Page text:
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Week Ahead, May 4

Short Description

The British Pound vs. the Aussie dollar (GBP/AUD) just hit 3-month lows and it just so happens the two respective central banks decide interest rates this week. We contrast the outlook for the Reserve Bank of Australia with the Bank of England to get an idea where the GBP/AUD – as well as AUD/USD and GBP/USD might be headed next.

Video Script

Hi everyone!

The Australian dollar has been surging. It just reached its highest against the British pound since JANUARY- right before stock markets started crashing. And both the Aussie and the pound just made monthly highs over the US dollar. This week the Reserve Bank of Australia and the Bank of England set interest rates. So in this video I’m going to look at what these central bankers might have planned and how it could affect these currencies.


Now before I rundown the top things to watch in the economic calendar this week, can I ask that if you’re interested in trading forex markets and you’re glad I’ve made this video, please click that like button and the YouTube algorithm will make sure more people see it, which means we can keep producing more free content.

Ok I will discuss those two big central bank meetings in a minute but otherwise this week is laden with PMIs – we’re looking for a bit of a recovery in activity as countries ease lockdown measures in April so let’s see if the data live up to that expectation. I think generally we’re looking at it as good PMI data, bad for the dollar and the yen – good for most other currencies. On Thursday Chinese export data will be worth watching before non-farm payrolls on Friday. The US unemployment rate is expected to go to 14% in April, that’s the highest number of Americans out of work since the Great Depression in the 1930s!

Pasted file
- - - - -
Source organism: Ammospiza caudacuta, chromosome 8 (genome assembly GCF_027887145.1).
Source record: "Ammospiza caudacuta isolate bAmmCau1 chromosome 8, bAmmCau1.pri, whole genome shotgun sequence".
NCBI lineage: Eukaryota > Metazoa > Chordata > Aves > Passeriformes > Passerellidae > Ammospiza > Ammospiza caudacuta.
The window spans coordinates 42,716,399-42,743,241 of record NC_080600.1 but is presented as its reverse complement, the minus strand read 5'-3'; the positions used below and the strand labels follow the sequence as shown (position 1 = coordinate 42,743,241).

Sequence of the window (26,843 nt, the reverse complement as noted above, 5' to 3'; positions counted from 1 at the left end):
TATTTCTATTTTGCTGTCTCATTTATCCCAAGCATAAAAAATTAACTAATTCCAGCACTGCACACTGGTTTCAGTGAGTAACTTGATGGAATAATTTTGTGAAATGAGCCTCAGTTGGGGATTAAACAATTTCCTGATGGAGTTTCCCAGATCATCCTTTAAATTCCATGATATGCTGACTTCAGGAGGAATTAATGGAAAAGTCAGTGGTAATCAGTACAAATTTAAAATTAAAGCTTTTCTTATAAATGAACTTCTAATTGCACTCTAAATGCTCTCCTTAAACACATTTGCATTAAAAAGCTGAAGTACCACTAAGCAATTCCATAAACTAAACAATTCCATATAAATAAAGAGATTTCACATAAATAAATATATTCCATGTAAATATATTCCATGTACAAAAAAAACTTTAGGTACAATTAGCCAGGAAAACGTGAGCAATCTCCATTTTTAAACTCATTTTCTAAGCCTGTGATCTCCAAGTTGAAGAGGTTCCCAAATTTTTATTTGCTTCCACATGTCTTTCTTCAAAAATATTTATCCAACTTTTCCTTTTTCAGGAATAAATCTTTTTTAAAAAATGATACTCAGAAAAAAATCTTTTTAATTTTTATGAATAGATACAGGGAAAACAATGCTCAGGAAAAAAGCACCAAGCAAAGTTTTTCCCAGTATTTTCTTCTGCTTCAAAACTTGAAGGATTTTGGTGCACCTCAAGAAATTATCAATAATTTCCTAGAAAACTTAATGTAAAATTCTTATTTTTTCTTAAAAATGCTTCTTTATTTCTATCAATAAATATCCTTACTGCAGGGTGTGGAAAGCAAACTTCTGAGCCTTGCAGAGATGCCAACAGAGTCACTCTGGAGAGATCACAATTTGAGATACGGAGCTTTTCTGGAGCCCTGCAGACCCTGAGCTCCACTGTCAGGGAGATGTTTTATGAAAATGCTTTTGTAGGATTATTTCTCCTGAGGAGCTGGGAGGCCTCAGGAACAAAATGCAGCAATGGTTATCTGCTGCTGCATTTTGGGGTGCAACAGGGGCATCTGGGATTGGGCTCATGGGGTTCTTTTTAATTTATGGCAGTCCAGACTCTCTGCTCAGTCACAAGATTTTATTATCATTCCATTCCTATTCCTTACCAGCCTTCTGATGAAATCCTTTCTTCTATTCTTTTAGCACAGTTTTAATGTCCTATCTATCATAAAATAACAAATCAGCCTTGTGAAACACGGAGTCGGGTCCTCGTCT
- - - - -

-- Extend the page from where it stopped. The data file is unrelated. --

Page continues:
Let’s start with the Aussie. I mentioned the rise in the Aussie in a video a few weeks ago in relation to Chinese GDP figures and it has kept up the strength since then. Let’s do a quick rewind- In March the Australian central bank – the RBA - cut interest rates to a record low of 0.25% and started “unconventional monetary policy” for the first time. The unconventional bit is that they are buying government bonds to control bond yields. In my opinion, one of the primary reasons for the Aussie moving up is that the RBA’s bond buying is less aggressive than the UK or US and will probably stop sooner. Why? Because Australia is handling the coronavirus pandemic better with a much lower number of virus cases which means it can reopen its economy quicker. Watch out for what Governor Philip Lowe says about ending the bond buying sooner.

What about the pound? Well Prime Minister Boris Johnson is back at work after contracting the coronavirus and has so far confounded hopes that he might reopen the UK economy quicker. The UK has been one of the countries hit hardest by the pandemic and also has the uncertainty of trade negotiations with the EU. It stands to reason that the Bank of England will have to hold down interest rates at the record low of 0.1% and keep buying bonds for longer than Australia in order to support the economy. It’s unlikely that more action is taken this week so all the emphasis will be on the central bank’s quarterly forecasts. And in case you missed it, Governor Andrew Bailey recently said a 35% plunge in UK GDP in April through June is “not implausible.”

Good luck with trading this week, and make sure to subscribe so you don’t miss our next video.

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